Tonight, America will get to see the first presidential debate between Hillary Clinton and Donald Trump. If predictions hold, there is an expected audience of over one hundred million people.
On one hand, the anticipation leading up to this debate is a culmination of a media-styled hyperbole campaign that purposefully flooded the airwaves for the better part of 16 months with the theatrics and racism of Donald Trump. As a whole, the media has failed America with the lack of sustained, critical coverage of Trump on what a presidency under this unstable man would look like. The media has fed Trump’s narcissism, provided notable but brief coverage on his rampant lies and avoided framing Trump’s ascension as a reflection of America’s vulnerabilities and moral contradictions.
On the other hand, the potentially record breaking size of the debate audience is a great opportunity for Hillary Clinton to rattle Trump, confront white fragility and expose the sham of his presidential run. It’s a heavy burden that comes with risks and inevitable criticism from a media that seeks controversy and balance to a fault. But the reward is much greater. Hillary would excite her base, look presidential in comparison and prod Americans to seriously reevaluate their thoughts and reasons behind any consideration of Trump.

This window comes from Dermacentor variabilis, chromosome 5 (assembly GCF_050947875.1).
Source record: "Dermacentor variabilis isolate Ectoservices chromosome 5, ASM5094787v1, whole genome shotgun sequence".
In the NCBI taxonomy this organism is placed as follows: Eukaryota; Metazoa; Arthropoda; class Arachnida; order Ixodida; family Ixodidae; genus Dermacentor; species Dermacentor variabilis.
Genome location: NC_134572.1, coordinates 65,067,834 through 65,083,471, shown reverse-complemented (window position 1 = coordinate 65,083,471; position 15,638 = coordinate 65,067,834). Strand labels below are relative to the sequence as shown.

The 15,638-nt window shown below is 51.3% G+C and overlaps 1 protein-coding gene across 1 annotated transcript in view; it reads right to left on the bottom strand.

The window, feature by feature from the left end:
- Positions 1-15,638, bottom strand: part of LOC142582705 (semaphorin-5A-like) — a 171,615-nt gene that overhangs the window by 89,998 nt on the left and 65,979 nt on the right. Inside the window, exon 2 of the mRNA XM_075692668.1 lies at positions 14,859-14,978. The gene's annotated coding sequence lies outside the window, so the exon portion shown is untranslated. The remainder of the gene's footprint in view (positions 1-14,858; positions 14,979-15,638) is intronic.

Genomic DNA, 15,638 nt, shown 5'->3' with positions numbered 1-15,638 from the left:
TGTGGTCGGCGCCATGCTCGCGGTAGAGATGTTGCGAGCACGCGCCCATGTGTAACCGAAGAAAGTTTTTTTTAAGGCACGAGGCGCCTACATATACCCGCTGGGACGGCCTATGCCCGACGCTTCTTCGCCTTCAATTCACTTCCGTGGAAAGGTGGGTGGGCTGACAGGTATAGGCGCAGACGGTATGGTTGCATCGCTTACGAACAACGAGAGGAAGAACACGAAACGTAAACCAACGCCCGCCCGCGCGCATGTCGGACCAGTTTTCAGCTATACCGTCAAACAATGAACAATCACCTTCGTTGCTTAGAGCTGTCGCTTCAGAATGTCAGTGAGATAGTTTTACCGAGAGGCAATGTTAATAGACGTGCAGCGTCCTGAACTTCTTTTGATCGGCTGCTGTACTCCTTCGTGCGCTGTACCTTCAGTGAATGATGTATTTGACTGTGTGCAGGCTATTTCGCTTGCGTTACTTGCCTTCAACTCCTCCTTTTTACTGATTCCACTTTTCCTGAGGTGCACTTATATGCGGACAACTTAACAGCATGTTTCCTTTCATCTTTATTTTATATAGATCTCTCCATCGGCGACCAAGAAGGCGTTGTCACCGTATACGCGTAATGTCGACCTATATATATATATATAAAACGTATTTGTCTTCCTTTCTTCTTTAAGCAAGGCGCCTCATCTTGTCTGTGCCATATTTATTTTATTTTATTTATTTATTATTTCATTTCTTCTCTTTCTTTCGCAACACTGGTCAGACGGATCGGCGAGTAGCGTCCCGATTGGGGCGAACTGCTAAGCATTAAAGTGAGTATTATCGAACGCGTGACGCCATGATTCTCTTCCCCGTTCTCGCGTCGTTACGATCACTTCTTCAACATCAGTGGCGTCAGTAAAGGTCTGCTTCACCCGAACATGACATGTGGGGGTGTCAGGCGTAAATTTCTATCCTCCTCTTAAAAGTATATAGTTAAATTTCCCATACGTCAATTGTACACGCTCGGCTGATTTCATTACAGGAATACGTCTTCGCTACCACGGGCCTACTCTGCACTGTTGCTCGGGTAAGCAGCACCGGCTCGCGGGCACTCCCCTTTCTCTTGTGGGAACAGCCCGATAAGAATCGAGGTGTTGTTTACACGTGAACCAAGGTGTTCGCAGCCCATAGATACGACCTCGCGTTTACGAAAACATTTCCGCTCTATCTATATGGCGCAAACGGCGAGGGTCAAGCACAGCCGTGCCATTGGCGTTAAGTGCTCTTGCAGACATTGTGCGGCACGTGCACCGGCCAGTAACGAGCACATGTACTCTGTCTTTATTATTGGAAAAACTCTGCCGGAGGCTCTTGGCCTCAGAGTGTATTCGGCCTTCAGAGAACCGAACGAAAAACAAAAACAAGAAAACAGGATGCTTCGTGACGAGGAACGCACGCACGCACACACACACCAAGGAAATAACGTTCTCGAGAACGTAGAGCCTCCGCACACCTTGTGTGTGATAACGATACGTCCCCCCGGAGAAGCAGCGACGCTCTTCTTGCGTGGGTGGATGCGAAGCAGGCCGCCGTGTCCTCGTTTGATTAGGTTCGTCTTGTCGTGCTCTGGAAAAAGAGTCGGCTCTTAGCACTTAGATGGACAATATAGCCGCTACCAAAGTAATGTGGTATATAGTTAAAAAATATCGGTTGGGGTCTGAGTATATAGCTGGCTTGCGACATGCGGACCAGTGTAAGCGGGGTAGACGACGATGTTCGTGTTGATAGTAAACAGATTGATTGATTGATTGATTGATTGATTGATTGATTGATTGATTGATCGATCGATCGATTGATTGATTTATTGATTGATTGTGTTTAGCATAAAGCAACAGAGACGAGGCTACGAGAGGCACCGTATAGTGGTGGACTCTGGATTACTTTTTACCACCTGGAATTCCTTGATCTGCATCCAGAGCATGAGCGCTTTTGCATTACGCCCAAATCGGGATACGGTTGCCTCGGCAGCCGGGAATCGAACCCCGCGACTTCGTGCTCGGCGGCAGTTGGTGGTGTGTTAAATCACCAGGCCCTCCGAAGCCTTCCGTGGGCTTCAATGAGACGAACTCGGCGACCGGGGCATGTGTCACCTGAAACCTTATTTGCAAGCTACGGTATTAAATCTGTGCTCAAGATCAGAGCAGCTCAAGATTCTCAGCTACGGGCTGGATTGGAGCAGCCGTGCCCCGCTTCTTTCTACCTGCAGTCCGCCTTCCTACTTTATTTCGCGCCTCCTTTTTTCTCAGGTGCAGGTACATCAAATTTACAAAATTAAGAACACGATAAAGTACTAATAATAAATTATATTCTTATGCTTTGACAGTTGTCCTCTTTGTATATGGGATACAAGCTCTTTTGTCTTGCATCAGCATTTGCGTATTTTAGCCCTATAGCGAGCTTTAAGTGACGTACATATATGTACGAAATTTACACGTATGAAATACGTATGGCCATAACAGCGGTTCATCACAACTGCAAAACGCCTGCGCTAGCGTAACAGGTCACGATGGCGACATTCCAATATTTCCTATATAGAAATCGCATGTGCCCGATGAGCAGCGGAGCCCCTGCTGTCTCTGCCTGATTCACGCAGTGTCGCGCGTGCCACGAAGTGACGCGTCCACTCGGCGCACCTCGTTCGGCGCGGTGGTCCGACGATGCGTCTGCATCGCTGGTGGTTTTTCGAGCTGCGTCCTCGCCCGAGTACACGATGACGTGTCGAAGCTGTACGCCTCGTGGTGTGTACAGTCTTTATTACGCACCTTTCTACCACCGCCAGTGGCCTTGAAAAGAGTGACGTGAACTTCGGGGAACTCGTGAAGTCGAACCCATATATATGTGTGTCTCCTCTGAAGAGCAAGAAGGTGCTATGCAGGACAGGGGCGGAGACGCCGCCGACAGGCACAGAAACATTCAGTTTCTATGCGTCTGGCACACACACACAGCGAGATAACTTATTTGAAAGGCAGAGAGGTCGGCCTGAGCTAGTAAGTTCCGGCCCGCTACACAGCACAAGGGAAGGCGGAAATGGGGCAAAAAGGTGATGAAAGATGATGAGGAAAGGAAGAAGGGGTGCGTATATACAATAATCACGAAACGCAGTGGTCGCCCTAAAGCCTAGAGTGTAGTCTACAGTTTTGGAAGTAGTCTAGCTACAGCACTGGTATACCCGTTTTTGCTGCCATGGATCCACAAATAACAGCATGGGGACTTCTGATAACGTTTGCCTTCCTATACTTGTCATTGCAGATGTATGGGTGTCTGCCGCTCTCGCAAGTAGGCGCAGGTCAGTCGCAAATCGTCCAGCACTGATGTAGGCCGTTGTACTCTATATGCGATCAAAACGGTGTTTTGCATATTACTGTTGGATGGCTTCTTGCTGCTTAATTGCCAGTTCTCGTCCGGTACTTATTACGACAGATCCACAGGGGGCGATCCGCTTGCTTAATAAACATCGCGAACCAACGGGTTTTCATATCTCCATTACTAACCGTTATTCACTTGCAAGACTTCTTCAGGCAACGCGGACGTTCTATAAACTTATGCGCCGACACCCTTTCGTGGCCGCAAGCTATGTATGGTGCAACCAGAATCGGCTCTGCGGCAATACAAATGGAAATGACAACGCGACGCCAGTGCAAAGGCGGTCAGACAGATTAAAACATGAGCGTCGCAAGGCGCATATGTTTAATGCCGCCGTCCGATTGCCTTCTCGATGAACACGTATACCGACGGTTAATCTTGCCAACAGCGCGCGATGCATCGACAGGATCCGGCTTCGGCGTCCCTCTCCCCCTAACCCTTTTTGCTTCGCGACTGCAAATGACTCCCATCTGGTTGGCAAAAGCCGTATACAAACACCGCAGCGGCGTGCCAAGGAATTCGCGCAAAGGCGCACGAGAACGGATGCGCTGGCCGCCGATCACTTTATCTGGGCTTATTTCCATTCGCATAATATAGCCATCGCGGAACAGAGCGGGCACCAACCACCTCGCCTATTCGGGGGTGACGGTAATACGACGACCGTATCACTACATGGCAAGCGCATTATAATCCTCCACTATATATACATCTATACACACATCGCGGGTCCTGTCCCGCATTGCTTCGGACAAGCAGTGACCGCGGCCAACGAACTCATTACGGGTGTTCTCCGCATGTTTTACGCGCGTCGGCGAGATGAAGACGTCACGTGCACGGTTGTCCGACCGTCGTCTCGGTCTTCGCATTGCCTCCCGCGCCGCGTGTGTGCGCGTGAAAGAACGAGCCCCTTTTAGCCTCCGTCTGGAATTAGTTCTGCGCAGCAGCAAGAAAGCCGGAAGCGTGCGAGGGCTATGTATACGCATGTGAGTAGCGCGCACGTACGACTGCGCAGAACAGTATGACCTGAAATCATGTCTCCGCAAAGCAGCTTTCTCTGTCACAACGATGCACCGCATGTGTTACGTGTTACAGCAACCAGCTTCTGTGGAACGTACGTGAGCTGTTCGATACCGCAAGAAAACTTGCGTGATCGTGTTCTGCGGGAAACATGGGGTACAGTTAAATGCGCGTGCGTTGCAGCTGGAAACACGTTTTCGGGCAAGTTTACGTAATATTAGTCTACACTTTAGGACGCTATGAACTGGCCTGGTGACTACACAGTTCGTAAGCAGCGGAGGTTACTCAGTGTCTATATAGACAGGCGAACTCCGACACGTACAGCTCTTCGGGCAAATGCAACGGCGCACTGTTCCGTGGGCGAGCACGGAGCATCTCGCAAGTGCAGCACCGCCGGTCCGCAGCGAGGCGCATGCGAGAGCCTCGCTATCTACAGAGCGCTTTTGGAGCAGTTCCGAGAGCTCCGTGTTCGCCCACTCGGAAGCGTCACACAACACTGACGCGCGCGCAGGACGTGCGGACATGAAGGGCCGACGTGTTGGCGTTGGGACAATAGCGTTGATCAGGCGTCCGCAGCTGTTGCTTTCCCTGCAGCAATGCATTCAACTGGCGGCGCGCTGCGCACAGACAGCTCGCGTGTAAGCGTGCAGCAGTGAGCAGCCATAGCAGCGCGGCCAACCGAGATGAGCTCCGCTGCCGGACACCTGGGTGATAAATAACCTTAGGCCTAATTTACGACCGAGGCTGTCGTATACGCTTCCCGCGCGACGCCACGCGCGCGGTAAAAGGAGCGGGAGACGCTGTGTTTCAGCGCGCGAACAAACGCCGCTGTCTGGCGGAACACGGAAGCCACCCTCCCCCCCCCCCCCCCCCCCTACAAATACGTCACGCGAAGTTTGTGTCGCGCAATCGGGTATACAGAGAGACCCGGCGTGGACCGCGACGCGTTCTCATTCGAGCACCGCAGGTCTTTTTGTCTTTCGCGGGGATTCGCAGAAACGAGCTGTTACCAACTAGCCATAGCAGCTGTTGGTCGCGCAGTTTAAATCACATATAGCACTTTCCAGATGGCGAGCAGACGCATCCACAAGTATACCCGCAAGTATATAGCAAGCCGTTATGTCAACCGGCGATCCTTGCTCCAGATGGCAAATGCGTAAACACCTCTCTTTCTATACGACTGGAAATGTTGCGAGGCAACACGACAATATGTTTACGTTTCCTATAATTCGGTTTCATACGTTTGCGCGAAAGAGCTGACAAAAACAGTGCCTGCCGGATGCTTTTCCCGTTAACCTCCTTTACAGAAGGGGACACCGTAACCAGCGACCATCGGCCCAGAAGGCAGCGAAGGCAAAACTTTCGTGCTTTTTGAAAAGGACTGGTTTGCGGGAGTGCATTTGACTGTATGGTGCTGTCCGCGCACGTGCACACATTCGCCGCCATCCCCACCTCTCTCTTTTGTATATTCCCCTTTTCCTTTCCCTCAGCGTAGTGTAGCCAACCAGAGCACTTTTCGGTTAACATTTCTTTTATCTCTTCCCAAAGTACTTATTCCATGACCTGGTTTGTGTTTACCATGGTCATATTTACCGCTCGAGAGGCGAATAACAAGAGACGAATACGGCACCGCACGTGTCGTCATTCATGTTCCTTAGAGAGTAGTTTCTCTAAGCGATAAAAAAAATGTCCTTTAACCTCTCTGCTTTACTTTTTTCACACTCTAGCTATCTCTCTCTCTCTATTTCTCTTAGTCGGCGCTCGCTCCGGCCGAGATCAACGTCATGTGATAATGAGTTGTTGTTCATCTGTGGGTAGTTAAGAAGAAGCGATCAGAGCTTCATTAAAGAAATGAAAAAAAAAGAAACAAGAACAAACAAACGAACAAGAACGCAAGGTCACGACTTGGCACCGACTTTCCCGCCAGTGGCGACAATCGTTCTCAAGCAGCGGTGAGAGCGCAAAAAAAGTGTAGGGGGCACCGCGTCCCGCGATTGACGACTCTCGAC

For some, Trump’s persistent appeal to white voters on the grounds of continuing white domination and non-white subordination will generate a reliable voting bloc. But there are many Americans that can be convinced Trump is totally unfit to be President of the United States. Hillary must focus on reaching those voters in this first debate.
Hillary’s opening statement should be bold, direct and immediately grab the attention of the audience and Donald Trump. It seems vitally important in tonight's debate that Hillary focus on Donald Trump's incitement of racial violence, hatred and bigotry. She must remind voters of the relentless negativity of Trump's campaign, and make it clear to everyone watching that he is putting racism on the ballot. She must highlight Trump's electoral strategy of provoking white anger, and speak directly to white Americans about the damage they could do by voting for him. Clinton must also expose Trump for his highly questionable business practices, rampant sexism, and bigotry, and she must attack his slogan of "Making America Great Again" by contrasting it with his erratic, undignified and un-presidential campaign.
It is likely during the debate that Trump will attack Clinton over issues like Benghazi and the email scandal. She must be ready to speak to these issues forcefully, and counter him with facts and not rhetoric.
By framing and executing the debate this way, Clinton lays the foundation for convincing Americans that they can rise above the nastiness of what the Trump campaign represents.
Clinton is an imperfect candidate with her own flaws and unfavorable perceptions that have dogged her campaign. But she is a woman of great intellect with a life of public service and has done more good than bad. She must own both.
It won’t be difficult for Hillary Clinton to show America that she is highly qualified to become President of the United States. However, she must do more than this and use the first debate to show Americans that the ugliness of Donald Trump does not have to be an extension of themselves.